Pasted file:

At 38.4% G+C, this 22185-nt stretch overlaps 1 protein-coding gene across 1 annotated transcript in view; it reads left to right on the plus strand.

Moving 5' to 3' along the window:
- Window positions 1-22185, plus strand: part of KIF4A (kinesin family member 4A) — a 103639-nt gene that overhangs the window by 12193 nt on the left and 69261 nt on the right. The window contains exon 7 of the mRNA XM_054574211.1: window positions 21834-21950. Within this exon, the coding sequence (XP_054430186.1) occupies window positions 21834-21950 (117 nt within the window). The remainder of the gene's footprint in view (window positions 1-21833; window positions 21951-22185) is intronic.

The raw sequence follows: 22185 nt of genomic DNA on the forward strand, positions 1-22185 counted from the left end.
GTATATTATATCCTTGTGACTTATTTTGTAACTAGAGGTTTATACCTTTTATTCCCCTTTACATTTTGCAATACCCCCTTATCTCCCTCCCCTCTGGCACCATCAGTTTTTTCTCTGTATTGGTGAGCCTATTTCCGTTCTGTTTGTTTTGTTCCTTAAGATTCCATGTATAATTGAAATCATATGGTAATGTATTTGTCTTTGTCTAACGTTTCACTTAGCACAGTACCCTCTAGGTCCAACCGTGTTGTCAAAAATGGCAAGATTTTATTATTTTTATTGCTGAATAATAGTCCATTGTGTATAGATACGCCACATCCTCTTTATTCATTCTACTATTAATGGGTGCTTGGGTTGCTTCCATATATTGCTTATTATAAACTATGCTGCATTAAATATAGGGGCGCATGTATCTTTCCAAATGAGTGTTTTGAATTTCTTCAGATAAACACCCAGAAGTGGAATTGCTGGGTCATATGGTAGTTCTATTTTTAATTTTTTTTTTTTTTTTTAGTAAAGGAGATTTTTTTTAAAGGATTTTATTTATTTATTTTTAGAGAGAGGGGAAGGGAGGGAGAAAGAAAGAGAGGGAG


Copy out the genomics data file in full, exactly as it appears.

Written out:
At 38.4% G+C, this 22185-nt stretch overlaps 1 protein-coding gene across 1 annotated transcript in view; it reads left to right on the plus strand.

Moving 5' to 3' along the window:
- Window positions 1-22185, plus strand: part of KIF4A (kinesin family member 4A) — a 103639-nt gene that overhangs the window by 12193 nt on the left and 69261 nt on the right. The window contains exon 7 of the mRNA XM_054574211.1: window positions 21834-21950. Within this exon, the coding sequence (XP_054430186.1) occupies window positions 21834-21950 (117 nt within the window). The remainder of the gene's footprint in view (window positions 1-21833; window positions 21951-22185) is intronic.

The raw sequence follows: 22185 nt of genomic DNA on the forward strand, positions 1-22185 counted from the left end.
GTATATTATATCCTTGTGACTTATTTTGTAACTAGAGGTTTATACCTTTTATTCCCCTTTACATTTTGCAATACCCCCTTATCTCCCTCCCCTCTGGCACCATCAGTTTTTTCTCTGTATTGGTGAGCCTATTTCCGTTCTGTTTGTTTTGTTCCTTAAGATTCCATGTATAATTGAAATCATATGGTAATGTATTTGTCTTTGTCTAACGTTTCACTTAGCACAGTACCCTCTAGGTCCAACCGTGTTGTCAAAAATGGCAAGATTTTATTATTTTTATTGCTGAATAATAGTCCATTGTGTATAGATACGCCACATCCTCTTTATTCATTCTACTATTAATGGGTGCTTGGGTTGCTTCCATATATTGCTTATTATAAACTATGCTGCATTAAATATAGGGGCGCATGTATCTTTCCAAATGAGTGTTTTGAATTTCTTCAGATAAACACCCAGAAGTGGAATTGCTGGGTCATATGGTAGTTCTATTTTTAATTTTTTTTTTTTTTTTTAGTAAAGGAGATTTTTTTTAAAGGATTTTATTTATTTATTTTTAGAGAGAGGGGAAGGGAGGGAGAAAGAAAGAGAGGGAG